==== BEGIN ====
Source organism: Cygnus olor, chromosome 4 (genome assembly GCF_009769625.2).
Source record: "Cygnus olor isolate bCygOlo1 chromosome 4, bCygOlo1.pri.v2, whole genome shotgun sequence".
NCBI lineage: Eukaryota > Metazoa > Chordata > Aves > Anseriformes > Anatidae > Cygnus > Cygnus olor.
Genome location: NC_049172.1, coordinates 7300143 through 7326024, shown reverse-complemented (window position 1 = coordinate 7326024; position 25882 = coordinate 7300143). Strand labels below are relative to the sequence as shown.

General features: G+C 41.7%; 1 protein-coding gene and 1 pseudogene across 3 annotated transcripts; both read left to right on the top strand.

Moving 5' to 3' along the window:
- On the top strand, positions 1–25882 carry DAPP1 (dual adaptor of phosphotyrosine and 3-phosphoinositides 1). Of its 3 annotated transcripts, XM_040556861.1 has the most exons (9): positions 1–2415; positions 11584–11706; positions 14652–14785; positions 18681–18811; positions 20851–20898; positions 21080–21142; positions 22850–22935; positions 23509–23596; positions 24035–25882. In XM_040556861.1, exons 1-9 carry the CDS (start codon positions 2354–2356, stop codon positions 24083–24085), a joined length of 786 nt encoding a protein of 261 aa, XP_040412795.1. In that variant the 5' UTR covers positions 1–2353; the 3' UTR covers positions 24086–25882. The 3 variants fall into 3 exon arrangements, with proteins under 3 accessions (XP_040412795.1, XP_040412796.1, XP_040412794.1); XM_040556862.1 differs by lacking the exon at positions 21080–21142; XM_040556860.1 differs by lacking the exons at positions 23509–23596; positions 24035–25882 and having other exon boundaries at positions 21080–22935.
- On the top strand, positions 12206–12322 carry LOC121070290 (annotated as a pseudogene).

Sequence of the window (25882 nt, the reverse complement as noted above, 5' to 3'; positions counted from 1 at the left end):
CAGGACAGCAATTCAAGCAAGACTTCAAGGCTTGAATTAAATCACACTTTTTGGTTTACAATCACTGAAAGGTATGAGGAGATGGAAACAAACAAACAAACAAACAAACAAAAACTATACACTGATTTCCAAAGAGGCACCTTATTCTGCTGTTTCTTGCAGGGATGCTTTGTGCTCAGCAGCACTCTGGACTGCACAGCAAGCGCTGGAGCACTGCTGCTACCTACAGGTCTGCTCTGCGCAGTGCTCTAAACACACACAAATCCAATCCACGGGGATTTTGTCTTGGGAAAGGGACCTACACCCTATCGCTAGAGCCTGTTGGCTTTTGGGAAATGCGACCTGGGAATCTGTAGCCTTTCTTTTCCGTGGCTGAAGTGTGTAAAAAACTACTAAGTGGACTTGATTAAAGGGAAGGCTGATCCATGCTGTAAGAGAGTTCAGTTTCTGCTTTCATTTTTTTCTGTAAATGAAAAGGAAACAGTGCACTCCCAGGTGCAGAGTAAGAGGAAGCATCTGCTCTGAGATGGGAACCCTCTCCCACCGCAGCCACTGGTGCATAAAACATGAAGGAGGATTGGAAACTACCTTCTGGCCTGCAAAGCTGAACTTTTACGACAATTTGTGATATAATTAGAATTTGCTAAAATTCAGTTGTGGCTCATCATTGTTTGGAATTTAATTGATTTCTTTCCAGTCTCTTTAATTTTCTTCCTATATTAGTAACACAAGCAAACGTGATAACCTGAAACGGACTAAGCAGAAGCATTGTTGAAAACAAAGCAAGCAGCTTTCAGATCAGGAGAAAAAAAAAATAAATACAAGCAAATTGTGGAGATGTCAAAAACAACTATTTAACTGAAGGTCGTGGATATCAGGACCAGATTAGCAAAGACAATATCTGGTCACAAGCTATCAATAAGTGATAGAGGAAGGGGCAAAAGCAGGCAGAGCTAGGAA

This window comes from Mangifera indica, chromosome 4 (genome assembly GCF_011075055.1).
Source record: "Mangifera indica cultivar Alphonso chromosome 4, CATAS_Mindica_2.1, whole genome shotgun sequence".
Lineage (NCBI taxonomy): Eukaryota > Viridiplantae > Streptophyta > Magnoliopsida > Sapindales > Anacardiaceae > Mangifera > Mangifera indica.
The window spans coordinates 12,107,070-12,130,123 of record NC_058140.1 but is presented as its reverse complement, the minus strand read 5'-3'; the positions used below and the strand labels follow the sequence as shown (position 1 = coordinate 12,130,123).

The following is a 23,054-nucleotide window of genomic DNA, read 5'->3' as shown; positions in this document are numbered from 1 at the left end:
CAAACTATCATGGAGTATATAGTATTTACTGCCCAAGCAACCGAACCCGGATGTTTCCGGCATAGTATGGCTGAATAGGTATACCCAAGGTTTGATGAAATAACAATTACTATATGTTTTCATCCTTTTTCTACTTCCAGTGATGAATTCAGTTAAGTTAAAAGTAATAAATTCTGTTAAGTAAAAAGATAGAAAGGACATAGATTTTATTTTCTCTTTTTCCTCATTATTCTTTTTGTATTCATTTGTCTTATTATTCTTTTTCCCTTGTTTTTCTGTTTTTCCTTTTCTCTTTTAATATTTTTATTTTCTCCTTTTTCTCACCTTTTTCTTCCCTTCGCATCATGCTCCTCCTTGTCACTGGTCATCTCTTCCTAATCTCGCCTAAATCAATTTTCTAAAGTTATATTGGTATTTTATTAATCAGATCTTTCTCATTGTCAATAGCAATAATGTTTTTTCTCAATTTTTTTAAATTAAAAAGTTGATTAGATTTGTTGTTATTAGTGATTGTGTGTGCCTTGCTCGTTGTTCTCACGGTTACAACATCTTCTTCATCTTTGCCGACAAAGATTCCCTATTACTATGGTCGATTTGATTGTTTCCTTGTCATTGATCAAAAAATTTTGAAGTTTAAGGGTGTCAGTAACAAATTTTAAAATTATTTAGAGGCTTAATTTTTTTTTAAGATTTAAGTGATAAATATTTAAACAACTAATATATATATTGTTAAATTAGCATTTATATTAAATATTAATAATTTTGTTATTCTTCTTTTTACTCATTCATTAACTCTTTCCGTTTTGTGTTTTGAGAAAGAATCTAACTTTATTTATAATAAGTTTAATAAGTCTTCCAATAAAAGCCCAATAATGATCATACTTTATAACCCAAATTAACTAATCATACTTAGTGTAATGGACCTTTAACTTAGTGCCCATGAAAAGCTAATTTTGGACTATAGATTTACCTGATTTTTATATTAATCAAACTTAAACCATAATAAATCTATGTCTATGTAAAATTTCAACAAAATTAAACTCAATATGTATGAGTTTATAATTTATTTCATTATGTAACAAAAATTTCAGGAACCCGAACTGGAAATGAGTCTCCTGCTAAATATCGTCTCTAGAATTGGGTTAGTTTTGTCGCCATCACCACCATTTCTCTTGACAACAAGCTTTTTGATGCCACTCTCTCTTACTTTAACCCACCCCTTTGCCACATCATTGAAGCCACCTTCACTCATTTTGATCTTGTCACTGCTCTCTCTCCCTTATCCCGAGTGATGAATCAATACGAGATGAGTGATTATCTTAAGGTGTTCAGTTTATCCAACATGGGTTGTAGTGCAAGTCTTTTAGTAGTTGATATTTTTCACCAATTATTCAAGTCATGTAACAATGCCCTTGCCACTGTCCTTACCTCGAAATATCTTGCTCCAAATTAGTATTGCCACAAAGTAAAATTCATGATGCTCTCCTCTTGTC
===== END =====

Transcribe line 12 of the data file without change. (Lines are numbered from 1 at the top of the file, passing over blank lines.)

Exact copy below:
Source record: "Mangifera indica cultivar Alphonso chromosome 4, CATAS_Mindica_2.1, whole genome shotgun sequence".